It may be a dark liquor, but bourbon is the clear leader of the spirit trend, fueled by the renewed interest in authenticity and craft heritage products, innovation from distilleries and elevated cocktail programs. According to the Beverage Information and Insights Group 2018 Liquor Handbook, bourbon and American whiskey are in a modern golden era that is likely to continue through 2023.
Bourbon drinkers are willing to explore their favorite spirit and experience bourbon in new ways1, and this leads to more inclusion of bourbon on the plate. As bourbon drinkers experience new tastes at the bar and further develop their palate for bourbon, this translates to new ways to discover bourbon in their food choices. According to Datassential, bourbon has increased 154% on menus in the past decade.2
The Sweet Life
Bourbon pairs well with both savory and sweet applications because the vanilla and other nuances from the aged oak barrels come out in bourbon. The flavors are versatile with sweet and nut applications, such as ice creams, custards, pie fillings, poached or sous-vide fruits, preserves and glazed nuts.
Rebecca Miller, Owner of Peggy Jean’s Pies in Columbia, Mo., says her Chocolate Bourbon Pecan Pie is a best-seller. While other flavors track seasonally or are specific to celebrations, Chocolate Bourbon Pecan Pie is always in demand.
“The alcohol bakes out of the pie, making this pie exceptionally popular with people of all ages,” says Miller.
Another sweet bourbon pairing is from New York City’s Tipsy Scoop. While all of its flavors are inspired by favorite cocktails, the company has found that bourbon’s vanilla sweetness is perfect for incorporating into ice cream.
“In 2019, we sold more Vanilla Bean Bourbon pints than any other pint flavor,” says Rachel Chitwood, director of sales and marketing for Tipsy Scoop. “Our seasonal (C)old-Fashioned flavor was originally supposed to run through May, but it was so popular we have kept it on the menu all summer.”
The Savory Side
For savory applications, chefs find that bourbon makes a great base layer for sauces and marinades across all industry categories, including retail and quick-service restaurants. Because bourbon’s sweetness pairs perfectly with smoky and spicy notes, it can be used with smoked meats and is very adaptive for BBQ and smoking. When using bourbon in product development, the developer will have to either build on top of the spirit flavor, deglaze to build flavor into the bottom notes or freshen in the end. If too much is used, the item will become top heavy. If using a covered kettle, manufacturers can flash off the alcohol without losing too much of the volatiles and flavor.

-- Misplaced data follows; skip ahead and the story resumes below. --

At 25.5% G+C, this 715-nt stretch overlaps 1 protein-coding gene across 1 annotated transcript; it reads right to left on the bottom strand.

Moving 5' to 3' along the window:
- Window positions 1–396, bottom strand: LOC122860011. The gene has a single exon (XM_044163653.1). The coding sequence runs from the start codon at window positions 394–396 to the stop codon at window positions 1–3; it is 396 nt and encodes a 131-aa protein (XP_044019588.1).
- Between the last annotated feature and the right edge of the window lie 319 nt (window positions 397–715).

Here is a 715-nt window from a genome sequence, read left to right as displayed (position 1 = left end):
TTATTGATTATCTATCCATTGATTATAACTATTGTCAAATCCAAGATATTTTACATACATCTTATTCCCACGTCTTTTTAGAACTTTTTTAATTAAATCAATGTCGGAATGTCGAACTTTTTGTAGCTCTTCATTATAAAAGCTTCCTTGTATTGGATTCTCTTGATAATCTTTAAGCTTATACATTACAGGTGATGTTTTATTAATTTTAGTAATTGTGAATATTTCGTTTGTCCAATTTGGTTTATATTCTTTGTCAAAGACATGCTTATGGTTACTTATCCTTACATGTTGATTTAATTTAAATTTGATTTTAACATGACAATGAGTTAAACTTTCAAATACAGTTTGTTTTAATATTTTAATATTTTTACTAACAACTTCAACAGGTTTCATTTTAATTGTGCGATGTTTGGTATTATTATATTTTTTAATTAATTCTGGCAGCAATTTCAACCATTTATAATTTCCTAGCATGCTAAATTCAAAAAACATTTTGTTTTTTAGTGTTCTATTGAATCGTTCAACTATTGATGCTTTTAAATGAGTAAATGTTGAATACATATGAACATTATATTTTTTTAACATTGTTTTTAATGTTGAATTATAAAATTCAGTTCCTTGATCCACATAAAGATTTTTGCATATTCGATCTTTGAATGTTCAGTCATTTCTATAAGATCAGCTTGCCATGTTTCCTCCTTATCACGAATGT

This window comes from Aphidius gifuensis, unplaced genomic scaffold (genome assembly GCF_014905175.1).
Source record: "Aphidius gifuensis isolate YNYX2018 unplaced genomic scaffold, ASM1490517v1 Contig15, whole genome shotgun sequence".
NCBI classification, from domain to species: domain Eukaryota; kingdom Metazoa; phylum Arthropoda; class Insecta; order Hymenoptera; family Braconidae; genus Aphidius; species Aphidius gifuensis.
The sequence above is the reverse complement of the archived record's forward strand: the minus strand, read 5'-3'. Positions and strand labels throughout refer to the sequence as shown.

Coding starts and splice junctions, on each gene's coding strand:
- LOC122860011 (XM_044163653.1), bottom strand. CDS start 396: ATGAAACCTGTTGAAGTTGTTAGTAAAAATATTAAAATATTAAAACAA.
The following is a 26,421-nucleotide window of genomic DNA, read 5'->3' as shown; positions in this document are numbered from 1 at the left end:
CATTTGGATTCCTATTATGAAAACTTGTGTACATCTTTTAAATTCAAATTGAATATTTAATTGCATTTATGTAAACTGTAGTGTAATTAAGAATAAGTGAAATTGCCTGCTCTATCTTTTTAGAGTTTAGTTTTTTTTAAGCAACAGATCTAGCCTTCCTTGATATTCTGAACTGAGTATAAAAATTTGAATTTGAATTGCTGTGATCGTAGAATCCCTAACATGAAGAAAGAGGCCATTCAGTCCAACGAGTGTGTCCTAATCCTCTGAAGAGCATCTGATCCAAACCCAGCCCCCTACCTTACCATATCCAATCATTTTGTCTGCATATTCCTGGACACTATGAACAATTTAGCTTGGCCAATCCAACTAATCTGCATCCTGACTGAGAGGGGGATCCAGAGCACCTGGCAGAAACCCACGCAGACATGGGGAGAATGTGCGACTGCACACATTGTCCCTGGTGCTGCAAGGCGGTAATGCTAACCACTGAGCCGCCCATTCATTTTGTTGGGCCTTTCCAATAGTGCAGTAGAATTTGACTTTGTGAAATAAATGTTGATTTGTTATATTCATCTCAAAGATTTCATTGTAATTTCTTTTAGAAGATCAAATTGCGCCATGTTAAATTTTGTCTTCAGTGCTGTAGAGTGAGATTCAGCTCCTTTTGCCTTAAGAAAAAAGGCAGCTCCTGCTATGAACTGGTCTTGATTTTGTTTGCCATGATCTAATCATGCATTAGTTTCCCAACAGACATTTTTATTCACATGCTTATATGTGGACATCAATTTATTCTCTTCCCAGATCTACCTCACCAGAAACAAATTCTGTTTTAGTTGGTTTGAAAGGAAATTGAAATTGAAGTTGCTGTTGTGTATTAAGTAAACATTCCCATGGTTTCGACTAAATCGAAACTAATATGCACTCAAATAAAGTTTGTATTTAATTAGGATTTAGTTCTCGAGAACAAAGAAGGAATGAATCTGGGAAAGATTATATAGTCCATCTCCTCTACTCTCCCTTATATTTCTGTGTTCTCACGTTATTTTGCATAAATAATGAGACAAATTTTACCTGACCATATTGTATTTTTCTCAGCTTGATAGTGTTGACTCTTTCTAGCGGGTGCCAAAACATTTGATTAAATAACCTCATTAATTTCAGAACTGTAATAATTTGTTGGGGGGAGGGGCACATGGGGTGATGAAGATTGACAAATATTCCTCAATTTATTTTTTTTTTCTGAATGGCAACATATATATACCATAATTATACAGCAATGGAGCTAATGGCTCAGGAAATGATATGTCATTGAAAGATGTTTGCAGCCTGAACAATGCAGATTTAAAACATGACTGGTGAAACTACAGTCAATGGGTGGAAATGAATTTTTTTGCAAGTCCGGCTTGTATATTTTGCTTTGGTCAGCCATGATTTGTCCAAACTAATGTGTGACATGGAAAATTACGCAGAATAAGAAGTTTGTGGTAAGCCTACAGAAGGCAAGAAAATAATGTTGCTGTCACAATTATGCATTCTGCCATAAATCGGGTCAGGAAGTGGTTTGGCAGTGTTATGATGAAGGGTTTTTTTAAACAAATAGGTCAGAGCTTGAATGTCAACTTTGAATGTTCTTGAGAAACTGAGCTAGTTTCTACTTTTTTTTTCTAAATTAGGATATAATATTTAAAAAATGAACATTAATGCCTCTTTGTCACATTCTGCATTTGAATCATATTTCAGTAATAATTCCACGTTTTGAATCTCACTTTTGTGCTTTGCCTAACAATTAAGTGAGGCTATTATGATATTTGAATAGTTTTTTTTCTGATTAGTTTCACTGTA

Chef Matt Bolus of The 404 Kitchen in Nashville, Tenn., makes a tri-tip with a bourbon brown butter cippolini onion sauce.
“The combination of brown butter, slow-grilled onions and bourbon is so perfect that Greek philosophers should have written about it,” says Bolus. “The bourbon ties everything together. You get fattiness to compliment the butter, tannins and wood sugars to go with the onions, and the oaky notes and sweetness enhance the beef.”
In Louisville, Ky., the heart of bourbon country, Chef Henry Wesley of 8Up restaurant features bourbon in a bourbon-maple demi-glace found on its Short Rib with Pimento Cheese Polenta and charred broccolini entree. Chef Wesley says bourbon is unique due to its aging process in charred white-oak barrels.
“After the alcohol has been burned off, a diner can really appreciate some of the subtle hints of vanilla and caramel,” says Wesley.
Beyond Traditional Bourbon
Denatured bourbon can be a direct replacement for traditional bourbon as long as the 3% salt can be accounted for in the recipe The alcohol can act as a carrier and enhancer for the flavors and compounds that are not normally soluble in water.
For manufacturers concerned with those sensitive to alcohol or for those that require alcohol-free formulations for religious or other reasons, a bourbon reduction may be appropriate. If using a bourbon reduction, manufacturers should consider that it is not a direct replacement for bourbon, because reducing also removes some other higher alcohols that contribute to flavor.
Even with a reduction, cooking does not remove all of the alcohol. There is always some residual amount that will decrease with cooking time. Manufacturers should consider using a bourbon reduction at a higher level to account for any flavor loss during alcohol removal.
Mark Twain famously said that “too much of anything is bad, but too much good whiskey is barely enough” and we agree. Bourbon has created a halo effect for other spirits and we think bourbon and other spirits are here to stay in mouth-watering formulations.
Article prepared by Mizkan America’s Juliet Greene, corporate chef; and Maggie Harvey, senior food scientist. Visit www.mizkan.com for more information.
- Mintel Dark Spirits, US, November 2018
- Datassential Menu Trends 2019